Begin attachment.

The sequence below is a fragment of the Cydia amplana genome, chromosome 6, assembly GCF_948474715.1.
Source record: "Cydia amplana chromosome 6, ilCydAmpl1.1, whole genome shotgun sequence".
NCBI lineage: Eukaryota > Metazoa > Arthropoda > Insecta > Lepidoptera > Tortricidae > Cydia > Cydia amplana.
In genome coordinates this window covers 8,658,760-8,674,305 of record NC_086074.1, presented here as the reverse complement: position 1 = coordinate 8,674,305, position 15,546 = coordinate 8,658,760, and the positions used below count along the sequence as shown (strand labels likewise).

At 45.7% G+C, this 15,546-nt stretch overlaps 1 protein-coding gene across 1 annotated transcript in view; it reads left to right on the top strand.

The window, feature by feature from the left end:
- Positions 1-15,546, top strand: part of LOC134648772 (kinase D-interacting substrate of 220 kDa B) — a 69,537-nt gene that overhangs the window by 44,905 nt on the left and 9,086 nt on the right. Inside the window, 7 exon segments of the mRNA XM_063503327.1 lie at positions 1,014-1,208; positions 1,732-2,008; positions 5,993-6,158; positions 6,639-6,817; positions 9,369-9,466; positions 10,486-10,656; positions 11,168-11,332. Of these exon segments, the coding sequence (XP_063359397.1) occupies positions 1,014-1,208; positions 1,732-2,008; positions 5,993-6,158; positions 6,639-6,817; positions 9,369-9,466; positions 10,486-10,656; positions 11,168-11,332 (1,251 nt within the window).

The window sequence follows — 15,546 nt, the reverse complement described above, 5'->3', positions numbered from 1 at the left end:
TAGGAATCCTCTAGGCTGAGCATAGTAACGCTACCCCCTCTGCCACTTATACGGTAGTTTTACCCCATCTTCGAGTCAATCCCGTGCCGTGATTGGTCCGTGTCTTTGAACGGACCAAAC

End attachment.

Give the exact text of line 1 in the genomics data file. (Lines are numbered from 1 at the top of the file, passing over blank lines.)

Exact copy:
The sequence below is a fragment of the Cydia amplana genome, chromosome 6, assembly GCF_948474715.1.